Oct 27, 2016

Home and Private Life

Museo Arqueológico de Córdoba

A historical journey through everday objects.

Home and Private Life
As a space designed to provide shelter and accommodation for people, their property and belongings, the home is where private life unfolds. Its shape, spatial and functional layout, the way it is divided up internally, and its decoration and furniture have changed considerably since the early Neolithic structures. Since the classical era, housing in Córdoba has belonged to the cultural context of the Mediterranean world, sharing certain spatial solutions with other areas. For example, having the courtyard as the central space with the rooms looking onto it, and even the character and function of the objects that are part of everyday life.
How did Iberians live?
En época ibérica se puede hablar ya realmente de urbanismo y complejidad social. Las casas, de planta cuadrangular, suelen tener una estancia principal a la que se accede desde la calle y una o varias habitaciones destinadas a diversos usos, existiendo incluso viviendas con varias plantas. Los muros suelen construirse con un zócalo de piedra sobre el que se levantan las paredes de adobe o tapial que se revocan y encalan. La cubierta de vigas de madera se cubre con ramaje y barro. El ajuar doméstico está compuesto sobre todo de cerámicas, empleadas como vajilla de mesa, en la cocina o para almacenaje de productos.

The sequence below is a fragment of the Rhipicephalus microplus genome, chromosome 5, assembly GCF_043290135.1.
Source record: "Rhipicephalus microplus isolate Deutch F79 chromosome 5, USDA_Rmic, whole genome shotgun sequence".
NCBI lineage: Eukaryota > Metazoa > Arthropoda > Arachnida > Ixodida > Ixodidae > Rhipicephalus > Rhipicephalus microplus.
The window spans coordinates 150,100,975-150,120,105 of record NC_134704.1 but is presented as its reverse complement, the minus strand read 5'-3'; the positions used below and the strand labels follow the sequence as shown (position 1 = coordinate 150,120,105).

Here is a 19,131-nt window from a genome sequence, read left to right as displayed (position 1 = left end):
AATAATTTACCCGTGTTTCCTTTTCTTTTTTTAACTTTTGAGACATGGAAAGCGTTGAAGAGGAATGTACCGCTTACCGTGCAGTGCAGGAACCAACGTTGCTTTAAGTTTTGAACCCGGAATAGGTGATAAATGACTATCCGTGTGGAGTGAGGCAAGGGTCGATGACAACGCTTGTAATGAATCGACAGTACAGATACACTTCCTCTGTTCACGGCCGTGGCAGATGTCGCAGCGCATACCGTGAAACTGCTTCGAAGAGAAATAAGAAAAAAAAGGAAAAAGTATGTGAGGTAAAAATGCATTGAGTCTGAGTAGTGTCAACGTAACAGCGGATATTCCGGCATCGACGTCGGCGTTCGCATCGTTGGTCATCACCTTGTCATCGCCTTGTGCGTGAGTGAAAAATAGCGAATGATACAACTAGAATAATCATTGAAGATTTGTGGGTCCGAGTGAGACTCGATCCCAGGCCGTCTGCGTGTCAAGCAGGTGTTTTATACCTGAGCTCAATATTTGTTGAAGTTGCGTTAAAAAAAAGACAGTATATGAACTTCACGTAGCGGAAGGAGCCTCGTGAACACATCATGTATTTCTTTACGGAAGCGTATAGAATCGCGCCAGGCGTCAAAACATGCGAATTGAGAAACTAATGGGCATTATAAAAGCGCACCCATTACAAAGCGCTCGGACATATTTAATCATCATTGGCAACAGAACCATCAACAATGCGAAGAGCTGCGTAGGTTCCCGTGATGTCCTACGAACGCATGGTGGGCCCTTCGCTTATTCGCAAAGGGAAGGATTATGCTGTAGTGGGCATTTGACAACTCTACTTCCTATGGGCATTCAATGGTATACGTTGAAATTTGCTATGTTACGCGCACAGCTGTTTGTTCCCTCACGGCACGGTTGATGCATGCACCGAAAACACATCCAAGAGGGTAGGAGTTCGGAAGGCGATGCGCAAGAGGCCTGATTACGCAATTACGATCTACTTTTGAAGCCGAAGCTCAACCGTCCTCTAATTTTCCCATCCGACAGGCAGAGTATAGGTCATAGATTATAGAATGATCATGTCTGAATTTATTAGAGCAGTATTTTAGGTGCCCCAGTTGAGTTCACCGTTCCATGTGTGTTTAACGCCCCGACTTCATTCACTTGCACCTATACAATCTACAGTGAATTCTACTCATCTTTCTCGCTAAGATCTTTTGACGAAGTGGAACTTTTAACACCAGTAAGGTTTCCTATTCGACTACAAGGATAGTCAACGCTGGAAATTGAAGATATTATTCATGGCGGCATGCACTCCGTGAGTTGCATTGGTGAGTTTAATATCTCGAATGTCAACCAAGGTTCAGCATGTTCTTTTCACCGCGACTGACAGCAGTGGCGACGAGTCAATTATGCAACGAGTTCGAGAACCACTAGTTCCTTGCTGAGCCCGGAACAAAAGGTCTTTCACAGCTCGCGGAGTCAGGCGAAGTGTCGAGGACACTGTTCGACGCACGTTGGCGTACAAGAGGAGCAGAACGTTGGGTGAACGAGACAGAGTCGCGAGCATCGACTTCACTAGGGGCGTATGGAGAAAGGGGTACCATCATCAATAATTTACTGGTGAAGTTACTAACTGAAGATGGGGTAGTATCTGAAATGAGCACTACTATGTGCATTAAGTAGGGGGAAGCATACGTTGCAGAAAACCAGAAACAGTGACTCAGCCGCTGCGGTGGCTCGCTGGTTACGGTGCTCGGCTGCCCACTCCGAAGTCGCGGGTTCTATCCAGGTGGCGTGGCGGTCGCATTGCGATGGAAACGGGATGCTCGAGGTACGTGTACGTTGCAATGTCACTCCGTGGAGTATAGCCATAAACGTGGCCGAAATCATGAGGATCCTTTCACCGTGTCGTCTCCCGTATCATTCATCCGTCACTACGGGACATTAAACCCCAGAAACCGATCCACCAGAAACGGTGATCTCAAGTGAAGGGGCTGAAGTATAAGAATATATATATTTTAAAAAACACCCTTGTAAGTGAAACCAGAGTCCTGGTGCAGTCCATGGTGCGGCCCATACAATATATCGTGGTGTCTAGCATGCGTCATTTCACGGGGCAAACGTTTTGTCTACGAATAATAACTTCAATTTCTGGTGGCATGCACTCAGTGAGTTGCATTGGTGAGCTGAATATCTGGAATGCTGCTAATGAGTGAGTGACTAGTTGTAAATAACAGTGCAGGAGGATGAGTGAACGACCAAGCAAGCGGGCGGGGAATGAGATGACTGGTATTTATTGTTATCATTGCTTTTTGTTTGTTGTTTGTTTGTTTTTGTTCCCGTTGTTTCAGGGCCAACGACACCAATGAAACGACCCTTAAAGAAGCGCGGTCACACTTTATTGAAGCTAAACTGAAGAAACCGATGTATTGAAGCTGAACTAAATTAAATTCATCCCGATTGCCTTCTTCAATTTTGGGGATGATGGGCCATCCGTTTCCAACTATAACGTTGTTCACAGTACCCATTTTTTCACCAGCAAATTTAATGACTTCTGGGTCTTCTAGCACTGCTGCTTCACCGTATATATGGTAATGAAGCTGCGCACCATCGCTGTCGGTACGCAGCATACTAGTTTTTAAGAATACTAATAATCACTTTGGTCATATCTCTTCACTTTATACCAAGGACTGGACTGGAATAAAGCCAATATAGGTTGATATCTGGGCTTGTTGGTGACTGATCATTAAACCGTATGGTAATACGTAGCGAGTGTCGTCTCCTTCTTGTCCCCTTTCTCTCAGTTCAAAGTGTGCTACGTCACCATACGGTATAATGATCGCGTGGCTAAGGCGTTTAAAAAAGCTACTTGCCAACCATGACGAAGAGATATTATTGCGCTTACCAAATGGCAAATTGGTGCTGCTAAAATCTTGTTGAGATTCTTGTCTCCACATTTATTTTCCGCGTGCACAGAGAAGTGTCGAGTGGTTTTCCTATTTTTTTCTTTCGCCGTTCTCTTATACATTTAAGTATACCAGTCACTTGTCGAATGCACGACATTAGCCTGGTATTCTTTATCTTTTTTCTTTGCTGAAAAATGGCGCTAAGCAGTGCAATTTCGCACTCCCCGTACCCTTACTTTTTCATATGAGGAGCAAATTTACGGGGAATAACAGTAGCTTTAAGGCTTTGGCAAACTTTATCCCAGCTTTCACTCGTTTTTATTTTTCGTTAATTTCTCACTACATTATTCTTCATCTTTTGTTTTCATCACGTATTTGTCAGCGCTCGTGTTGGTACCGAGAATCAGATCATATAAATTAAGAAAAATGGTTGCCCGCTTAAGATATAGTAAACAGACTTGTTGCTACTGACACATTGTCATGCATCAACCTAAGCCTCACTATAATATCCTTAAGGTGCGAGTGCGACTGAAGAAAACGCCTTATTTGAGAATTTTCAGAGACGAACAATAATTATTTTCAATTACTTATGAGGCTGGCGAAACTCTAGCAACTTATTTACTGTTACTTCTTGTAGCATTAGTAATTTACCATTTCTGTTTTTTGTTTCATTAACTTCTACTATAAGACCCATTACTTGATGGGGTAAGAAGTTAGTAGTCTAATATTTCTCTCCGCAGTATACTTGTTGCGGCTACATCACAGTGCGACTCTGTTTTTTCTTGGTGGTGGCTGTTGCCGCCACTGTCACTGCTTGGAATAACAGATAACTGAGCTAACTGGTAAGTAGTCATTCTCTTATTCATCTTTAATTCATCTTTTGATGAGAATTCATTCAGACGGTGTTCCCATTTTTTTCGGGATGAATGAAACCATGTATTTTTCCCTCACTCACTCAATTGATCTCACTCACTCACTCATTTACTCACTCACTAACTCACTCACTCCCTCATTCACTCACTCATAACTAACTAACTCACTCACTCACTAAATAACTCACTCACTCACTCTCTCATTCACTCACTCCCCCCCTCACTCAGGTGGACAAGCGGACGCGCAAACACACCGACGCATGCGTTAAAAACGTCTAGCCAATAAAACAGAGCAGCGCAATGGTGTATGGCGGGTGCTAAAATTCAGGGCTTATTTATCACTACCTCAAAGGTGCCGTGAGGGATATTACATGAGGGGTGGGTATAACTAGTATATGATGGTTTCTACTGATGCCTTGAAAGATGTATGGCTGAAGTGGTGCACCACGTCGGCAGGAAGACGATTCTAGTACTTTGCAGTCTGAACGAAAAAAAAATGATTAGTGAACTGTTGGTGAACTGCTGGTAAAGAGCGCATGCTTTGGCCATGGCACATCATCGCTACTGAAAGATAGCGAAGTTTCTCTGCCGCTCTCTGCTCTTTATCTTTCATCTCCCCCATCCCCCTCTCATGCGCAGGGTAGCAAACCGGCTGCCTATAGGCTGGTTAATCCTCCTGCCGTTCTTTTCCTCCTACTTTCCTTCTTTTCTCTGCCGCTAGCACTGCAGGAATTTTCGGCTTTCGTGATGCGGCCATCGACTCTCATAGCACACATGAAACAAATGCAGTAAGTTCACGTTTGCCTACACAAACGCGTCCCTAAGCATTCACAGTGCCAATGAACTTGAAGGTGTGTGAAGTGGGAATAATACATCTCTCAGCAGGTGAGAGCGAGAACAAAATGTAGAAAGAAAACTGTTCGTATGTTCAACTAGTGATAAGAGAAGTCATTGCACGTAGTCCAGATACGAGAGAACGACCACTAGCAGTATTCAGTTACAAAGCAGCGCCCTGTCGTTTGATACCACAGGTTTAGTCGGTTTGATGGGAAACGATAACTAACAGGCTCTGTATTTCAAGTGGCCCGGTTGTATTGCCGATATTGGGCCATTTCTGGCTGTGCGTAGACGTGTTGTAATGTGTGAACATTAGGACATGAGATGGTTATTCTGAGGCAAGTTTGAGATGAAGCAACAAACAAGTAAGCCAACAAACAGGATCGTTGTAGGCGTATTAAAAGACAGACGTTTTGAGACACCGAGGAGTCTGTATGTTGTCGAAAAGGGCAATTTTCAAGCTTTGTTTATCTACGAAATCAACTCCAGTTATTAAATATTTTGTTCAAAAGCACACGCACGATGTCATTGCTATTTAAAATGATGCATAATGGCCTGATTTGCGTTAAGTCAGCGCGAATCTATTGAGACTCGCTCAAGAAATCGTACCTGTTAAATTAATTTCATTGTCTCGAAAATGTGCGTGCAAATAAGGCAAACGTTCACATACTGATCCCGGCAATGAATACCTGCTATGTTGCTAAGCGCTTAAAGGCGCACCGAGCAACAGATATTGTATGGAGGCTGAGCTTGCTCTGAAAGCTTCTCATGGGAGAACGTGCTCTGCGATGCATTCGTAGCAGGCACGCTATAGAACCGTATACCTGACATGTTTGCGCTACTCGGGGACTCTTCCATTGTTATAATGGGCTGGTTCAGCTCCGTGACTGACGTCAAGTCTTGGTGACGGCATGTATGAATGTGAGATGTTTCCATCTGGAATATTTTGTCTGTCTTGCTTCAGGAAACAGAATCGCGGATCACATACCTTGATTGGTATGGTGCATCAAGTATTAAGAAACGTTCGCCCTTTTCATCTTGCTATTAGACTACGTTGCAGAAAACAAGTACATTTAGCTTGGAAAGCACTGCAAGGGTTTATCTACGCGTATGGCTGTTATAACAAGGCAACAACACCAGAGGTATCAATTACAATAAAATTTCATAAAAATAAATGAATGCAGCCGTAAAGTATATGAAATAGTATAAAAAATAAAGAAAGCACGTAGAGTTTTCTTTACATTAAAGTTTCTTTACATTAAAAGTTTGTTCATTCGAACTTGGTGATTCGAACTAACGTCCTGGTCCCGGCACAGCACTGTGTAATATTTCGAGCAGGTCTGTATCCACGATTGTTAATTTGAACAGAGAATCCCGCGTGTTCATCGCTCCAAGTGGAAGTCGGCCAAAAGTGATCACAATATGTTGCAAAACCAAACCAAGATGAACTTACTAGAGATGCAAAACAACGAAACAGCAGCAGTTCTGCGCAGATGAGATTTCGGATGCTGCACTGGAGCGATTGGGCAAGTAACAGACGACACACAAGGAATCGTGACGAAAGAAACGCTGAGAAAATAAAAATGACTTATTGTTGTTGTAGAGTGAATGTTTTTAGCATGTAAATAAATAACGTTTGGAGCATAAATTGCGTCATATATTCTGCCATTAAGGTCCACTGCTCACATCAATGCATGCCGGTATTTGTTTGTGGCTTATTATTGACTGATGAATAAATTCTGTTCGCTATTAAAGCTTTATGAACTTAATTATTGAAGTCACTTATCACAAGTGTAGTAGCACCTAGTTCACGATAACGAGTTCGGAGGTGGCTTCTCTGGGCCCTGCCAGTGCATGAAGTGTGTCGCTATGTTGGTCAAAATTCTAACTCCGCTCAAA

Dish made in a pottery wheel and coated with a layer of beige engobe, with parallel and concentric bands in wine-red color. It was found in the necropolis of Los Torviscales, in the Cerro de las Cabezas de Fuente Tójar (Cordoba) and can be dated around 300-200 b.C. This type of pottery is heavily influenced by the Greek models, which began arriving on the Iberian Peninsula during the 5th Century b.C. They were imitated by the local population although the copies were poorer in quality.

The Roman House
Roman houses, which were built around courtyards, were the foundation of traditional Cordovan housing. The domus, or courtyard house, was the kind of home that people in the wealthier classes had. Numerous remains of these sorts of houses have been found in Córdoba. The rooms were set out around patios: one for receiving guests (atrium) and another for recreation (peristyle) at the end of the house, with flower beds, plants, and fountains. The most important rooms—the dining room (triclinium), and a number of bedrooms (cubicula)—were decorated with mosaics. The houses also had kitchens, storage, and service areas.